Of sex in marriage, one woman said, "after awhile it gets a little boring."

Ladies. I want to clear something up. Just for the record. Guys don't do it because its particularly interesting. I mean, the average duration of coitus is 7.9 minutes with 100 to 500 thrusts per encounter. There's really not much time, what with all that thrusting, to make it all that interesting for you. Sorry. Look at it like this: eight minutes of friction, and you're free for the rest of the day!


Jill Carroll redux

I was channel-surfing last night and stopped at Inside Edition, which had a short promotional piece on Jill Carroll, who's publishing her hostage memoir in serial form in the CSM. First of all, Jill, what's with the henna hair?

But aside from the bad hair, the thing that struck me was when the voiceover was listing Carroll's various ordeals, and came to this one: She reportedly had to "redo" a video "when she didn't cry hard enough."

Now, I would like to refer you to my observation of February 1st, 2006, when the video in question was released: "[S]omething about her hysterical plea seemed contrived. I'm sorry, but I could picture her captors, off-stage, directing her: 'emote! No, No! Cut! Jill, Jill, Jill, reach deep down, find the emotion! Let's do it again! Quiet on the set! Take 27, and... action!'"

Just so you know.


"Ooga Ooga," part 2

You gotta love Craig's List. I check it every once in a while, though I've never gotten anything out of it. I used to do it in earnest. I do it now for mild amusement.

As a casual freelancer, it never ceases to amaze me the number of people out there who want something for nothing when it comes to "content." I've seen this as a freelance language instructor, too. The one who actually delivers the product always seems to be at the bottom of the food chain.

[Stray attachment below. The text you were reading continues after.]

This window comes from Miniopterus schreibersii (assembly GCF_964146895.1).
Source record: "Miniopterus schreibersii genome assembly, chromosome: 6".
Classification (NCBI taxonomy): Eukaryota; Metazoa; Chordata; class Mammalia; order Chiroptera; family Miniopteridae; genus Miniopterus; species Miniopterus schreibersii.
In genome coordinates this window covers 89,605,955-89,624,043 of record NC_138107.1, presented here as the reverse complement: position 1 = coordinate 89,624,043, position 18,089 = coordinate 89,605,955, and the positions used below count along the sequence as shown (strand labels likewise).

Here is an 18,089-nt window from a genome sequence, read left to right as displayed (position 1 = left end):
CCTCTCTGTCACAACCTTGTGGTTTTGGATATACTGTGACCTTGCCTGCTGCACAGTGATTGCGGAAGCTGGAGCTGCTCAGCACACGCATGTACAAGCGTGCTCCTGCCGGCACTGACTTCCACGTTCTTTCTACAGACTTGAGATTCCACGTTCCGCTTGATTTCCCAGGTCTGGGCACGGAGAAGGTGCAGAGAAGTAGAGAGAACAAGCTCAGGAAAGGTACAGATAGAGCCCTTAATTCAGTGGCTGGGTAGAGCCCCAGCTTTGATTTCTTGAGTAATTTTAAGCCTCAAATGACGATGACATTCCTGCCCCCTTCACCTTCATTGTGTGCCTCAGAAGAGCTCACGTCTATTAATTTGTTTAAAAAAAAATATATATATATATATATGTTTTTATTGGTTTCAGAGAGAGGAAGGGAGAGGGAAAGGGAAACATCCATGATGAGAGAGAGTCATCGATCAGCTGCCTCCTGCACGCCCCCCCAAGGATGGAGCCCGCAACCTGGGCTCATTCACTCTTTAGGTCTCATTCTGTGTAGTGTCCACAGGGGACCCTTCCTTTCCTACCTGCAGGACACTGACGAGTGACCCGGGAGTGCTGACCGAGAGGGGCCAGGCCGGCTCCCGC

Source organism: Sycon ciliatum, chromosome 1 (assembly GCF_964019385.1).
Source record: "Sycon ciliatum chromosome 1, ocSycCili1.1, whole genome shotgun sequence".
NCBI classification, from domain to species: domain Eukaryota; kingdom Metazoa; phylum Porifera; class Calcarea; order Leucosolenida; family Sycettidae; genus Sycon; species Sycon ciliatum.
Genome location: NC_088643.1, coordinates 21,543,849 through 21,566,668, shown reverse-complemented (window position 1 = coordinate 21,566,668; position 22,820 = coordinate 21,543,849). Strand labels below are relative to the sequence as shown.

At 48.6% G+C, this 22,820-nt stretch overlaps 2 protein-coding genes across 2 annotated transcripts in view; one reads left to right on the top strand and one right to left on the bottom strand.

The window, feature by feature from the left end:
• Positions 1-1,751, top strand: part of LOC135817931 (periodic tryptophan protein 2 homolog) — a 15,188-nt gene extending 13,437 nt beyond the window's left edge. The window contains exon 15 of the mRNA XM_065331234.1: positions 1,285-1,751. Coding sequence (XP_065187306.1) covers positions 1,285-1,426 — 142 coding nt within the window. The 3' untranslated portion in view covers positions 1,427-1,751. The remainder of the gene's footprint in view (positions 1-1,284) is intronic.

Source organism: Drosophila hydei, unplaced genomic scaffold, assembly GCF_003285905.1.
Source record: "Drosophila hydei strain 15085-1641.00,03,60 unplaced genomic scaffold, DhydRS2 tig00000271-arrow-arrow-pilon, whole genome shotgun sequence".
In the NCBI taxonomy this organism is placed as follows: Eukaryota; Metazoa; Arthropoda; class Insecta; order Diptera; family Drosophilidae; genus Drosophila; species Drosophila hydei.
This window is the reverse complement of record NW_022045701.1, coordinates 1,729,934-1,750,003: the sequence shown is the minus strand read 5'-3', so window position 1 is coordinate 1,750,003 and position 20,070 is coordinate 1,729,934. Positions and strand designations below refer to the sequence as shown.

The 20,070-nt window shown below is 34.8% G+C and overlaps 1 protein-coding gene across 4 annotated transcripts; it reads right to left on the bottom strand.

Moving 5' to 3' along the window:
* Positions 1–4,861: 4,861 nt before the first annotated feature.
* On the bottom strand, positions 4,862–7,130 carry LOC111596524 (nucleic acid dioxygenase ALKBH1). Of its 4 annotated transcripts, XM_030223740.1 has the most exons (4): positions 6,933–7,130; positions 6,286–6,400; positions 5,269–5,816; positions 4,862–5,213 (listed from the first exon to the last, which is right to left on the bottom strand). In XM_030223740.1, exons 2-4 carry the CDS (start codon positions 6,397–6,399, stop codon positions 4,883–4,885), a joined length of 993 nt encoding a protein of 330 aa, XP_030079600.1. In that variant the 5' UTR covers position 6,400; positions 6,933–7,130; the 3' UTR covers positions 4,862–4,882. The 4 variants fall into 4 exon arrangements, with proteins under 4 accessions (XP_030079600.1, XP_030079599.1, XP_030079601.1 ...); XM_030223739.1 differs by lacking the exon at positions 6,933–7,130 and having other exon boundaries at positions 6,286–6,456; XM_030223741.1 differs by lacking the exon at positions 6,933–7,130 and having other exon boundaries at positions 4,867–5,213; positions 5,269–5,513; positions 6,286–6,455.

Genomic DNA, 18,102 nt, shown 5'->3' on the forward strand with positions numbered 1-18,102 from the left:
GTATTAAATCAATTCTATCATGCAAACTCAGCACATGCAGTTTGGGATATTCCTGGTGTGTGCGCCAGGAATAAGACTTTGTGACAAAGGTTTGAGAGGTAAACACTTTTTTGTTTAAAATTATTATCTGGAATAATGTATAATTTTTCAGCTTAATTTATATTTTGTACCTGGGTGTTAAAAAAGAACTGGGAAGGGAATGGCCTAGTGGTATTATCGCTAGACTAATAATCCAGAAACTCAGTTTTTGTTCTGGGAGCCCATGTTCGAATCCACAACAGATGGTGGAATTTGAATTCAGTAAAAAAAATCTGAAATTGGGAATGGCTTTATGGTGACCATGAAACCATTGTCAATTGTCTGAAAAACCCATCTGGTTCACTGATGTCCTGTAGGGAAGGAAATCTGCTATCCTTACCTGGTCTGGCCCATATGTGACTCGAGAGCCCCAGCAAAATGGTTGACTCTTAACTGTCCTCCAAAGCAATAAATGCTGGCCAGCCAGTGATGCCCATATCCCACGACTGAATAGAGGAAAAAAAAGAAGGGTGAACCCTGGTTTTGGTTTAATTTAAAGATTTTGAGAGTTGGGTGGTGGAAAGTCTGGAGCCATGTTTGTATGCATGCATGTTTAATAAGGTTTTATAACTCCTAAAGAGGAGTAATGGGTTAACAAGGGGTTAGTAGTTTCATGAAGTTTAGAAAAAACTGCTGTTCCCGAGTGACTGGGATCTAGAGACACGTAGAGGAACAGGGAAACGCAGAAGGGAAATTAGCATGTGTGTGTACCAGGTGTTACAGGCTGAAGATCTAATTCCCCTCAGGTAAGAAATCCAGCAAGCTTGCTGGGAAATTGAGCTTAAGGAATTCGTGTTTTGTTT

Here are a couple of typical ads under "writing jobs" (all typos faithfully preserved):

Freelance Writers Wanted for Men focused publication
Basically I am starting a Men's online publication, and I need writers. I have yet to generate an income for this project, so I will first state that you will not be compensated right away. If however we are sucessful, then we will all be able to get something out of this. Basically I need weekly articles along the lines of what you might encounter in Stuff, FHM, Maxium, ect. Music, food, sex, cars, sports, anything you can think of. I do need them weekly though, so it's important you keep to that deadline. I also ask that all the writers be from Boston. Your articles can be less formal, and you're more than welcome to consider them more of a blog. If you are interested email some writing samples, a resume, and I will send you the full detail on what I'm trying to do.
Start up